Local fast fashion booms as Uniqlo tanks, pandemic hits

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Local fast fashion booms as Uniqlo tanks, pandemic hits

As consumers cut costs and shun Uniqlo, they have been looking more toward local fast-fashion brands.
Business is so good that Eland is turning six of its women’s clothing businesses, including Roem, into independent entities and spinning them off.
Total sales of the brands last year was 300 billion won ($274 million). Despite the high sales, the company decided to sell them and use the funds to invest in its fast-fashion brand SPAO.
SPAO’s sales in 2015 were about 240 billion won. In 2019, the value rose to 320 billion won. By the end of this year, SPAO’s sales are projected to rise further to 350 billion won.
“Following a reshuffling of our portfolio, Eland is planning to enhance the global competitive edge of SPAO and develop it into a brand that records an annual 3 trillion won in sales within the next 10 years,” said a spokesperson for Eland.
Local fast-fashion brands, also known as SPA brands in Korea, include SPAO, 8seconds and Topten. Fast-fashion brands take charge of the entire process, from design to production and distribution. This allows the prices of these brands to be more competitive than conventional brands that hire outside manufacturers and distributors. This way, companies can apply fashion trends to their clothes in a timely manner.
Fast-fashion brands copy catwalk trends and bring them quickly to the market.
Besides SPAO, other fast-fashion brands owned by big businesses are on the rise. Samsung C&T’s 8Seconds and Shinsung Tongsang’s Topten have been growing at a fast rate. Topten’s sales rose by 36 percent on year to around 340 billion won in 2019, exceeding SPAO’s performance. The two brands are expected to further grow in sales during the rest of 2020.
The faltering performance of Uniqlo, which used to be the indisputable No. 1 in Korea’s fast-fashion market, has helped. As Uniqlo’s performance worsened since an informal boycott began after Japan introduced controls on exports of some key products to Korea.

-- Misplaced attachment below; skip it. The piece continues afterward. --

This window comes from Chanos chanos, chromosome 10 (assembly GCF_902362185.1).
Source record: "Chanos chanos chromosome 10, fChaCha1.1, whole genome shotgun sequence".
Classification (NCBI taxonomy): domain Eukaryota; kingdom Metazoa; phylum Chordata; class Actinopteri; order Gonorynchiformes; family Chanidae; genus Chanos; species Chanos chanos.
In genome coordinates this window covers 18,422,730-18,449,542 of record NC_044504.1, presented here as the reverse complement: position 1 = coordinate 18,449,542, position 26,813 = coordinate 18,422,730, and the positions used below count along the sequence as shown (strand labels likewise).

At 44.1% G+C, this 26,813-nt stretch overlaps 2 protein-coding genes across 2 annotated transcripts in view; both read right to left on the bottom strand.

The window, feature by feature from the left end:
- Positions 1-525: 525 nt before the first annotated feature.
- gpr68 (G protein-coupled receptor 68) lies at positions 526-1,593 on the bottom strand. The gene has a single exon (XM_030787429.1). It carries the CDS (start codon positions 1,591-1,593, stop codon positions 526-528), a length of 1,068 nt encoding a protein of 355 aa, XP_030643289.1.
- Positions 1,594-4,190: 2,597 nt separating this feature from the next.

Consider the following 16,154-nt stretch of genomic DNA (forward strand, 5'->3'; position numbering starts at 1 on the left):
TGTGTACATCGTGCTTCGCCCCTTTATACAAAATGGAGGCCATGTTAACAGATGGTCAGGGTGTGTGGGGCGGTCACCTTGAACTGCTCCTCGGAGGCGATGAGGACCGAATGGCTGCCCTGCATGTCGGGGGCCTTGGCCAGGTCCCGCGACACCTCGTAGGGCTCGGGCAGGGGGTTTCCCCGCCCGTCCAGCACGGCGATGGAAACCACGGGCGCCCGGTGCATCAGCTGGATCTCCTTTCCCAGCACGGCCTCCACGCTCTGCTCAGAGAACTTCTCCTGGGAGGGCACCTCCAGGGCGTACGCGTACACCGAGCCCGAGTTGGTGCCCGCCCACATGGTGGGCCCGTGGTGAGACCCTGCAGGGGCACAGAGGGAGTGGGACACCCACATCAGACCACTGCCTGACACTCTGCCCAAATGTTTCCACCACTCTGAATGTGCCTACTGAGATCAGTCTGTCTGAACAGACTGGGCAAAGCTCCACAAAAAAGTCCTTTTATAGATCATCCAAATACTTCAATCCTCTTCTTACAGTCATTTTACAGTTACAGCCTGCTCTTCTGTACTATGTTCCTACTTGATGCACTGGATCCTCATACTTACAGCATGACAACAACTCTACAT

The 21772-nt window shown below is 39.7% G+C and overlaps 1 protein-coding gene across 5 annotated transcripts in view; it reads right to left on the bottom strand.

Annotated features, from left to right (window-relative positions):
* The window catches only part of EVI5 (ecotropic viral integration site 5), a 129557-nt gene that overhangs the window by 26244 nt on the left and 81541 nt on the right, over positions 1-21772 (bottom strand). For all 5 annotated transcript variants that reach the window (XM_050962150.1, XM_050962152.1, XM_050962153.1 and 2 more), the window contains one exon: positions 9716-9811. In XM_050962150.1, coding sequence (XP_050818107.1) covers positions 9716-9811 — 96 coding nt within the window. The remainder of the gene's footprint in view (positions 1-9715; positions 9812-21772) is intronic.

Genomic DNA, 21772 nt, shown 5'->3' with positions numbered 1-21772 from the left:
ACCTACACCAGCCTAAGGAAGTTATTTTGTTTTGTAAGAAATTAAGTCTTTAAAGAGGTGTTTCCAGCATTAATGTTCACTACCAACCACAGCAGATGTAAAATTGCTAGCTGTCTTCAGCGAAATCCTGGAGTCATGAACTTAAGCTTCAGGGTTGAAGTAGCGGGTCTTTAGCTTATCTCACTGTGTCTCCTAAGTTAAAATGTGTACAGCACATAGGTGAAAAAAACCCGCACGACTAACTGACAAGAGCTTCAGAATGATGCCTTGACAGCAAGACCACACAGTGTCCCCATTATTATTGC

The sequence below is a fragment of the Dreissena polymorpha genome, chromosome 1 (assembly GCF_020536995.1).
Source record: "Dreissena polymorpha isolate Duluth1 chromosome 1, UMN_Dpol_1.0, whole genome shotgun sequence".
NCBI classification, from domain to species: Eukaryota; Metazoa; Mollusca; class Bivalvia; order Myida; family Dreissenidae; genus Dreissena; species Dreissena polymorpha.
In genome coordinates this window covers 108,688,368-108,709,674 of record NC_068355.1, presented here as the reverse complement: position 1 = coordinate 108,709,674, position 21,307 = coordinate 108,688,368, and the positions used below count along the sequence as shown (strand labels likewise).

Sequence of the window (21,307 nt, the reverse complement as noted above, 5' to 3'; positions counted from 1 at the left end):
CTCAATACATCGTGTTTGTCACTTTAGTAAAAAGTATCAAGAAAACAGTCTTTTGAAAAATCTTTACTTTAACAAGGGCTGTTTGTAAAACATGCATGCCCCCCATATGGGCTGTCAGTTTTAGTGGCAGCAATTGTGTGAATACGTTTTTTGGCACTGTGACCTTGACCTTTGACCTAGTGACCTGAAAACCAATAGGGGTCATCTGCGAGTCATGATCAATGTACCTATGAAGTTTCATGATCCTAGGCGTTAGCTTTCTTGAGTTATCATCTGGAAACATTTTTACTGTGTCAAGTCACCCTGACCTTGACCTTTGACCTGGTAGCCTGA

Before the boycott, Uniqlo was close to achieving 2 trillion won in annual sales, but last year Uniqlo’s sales were 975 billion won, a 31 percent on-year drop. The company went into deficit after experiencing a 2-billion-won operating loss.
The demand for the local substitutes has been rising since then. Topten’s equivalents of Uniqlo’s thermal clothing line Heattech and Airism, a breathable clothing line for the summer, have been driving the increase in the company’s sales.
The coronavirus pandemic also contributed to the increased sales of fast-fashion brands. The overall fashion industry shrunk as people are discouraged from outdoor activities and spend less on outerwear, but the demand for fast-fashion clothing has been recovering. In 2006, Korea’s fast-fashion market was 200 billion won. The market kept growing for over 10 years: The value was 1.2 trillion in 2010, 3.4 trillion won in 2014 and 5 trillion won in 2018.
The cost efficiency of fast-fashion brands has caught the attention of the younger generations worldwide, becoming a growing trend in the global fashion industry. In 2018, the global market for fast fashion was $35 billion. Other than Uniqlo, Spanish brand Zara and Swedish retailer H&M emerged as some of the top fast-fashion brands.
The growth stagnated after California-based fashion retailer Forever 21 filed for bankruptcy in September 2019, closing stores in the United States and exiting most international locations.
As the coronavirus pandemic wears on, there has been a rising demand for everyday wear like fleeces and leggings, which are specialties of fast-fashion brands. Athleisure brands are gaining popularity as people engage in indoor sports and outdoor sports without much contact, like mountain climbing and camping. According to the Korea Research Institute for Fashion Industry, Korea’s athleisure clothing market is expected to grow from 1.5 trillion won in 2015 to 3 trillion won by the end of this year.
In the face of the changing market, local fast-fashion brands are starting to expand their target audience to include foreign customers. SPAO in February has introduced an activewear line with 40 kinds of clothing items, including leggings. Topten introduced clothing lines for yoga and Pilates, strengthening its athleisure segment. Companies are ramping up their e-commerce businesses, which have been increasingly important during the pandemic. The online sales for 8seconds this year increased by 26 percent on year.
“Consumption has been polarizing, as people strictly judge cost efficiency for brands outside of some luxury brands,” said Seo Yong-gu, a professor of business administration at Sookmyung Women's University. “A local fast-fashion brand’s popularity will continue to rise as they offer clothes with relatively affordable price ranges and sizes suited for Koreans.”
BY LEE CHANG-GYUN, LEE JEE-YOUNG   [lee.jeeyoung1@joongang.co.kr]
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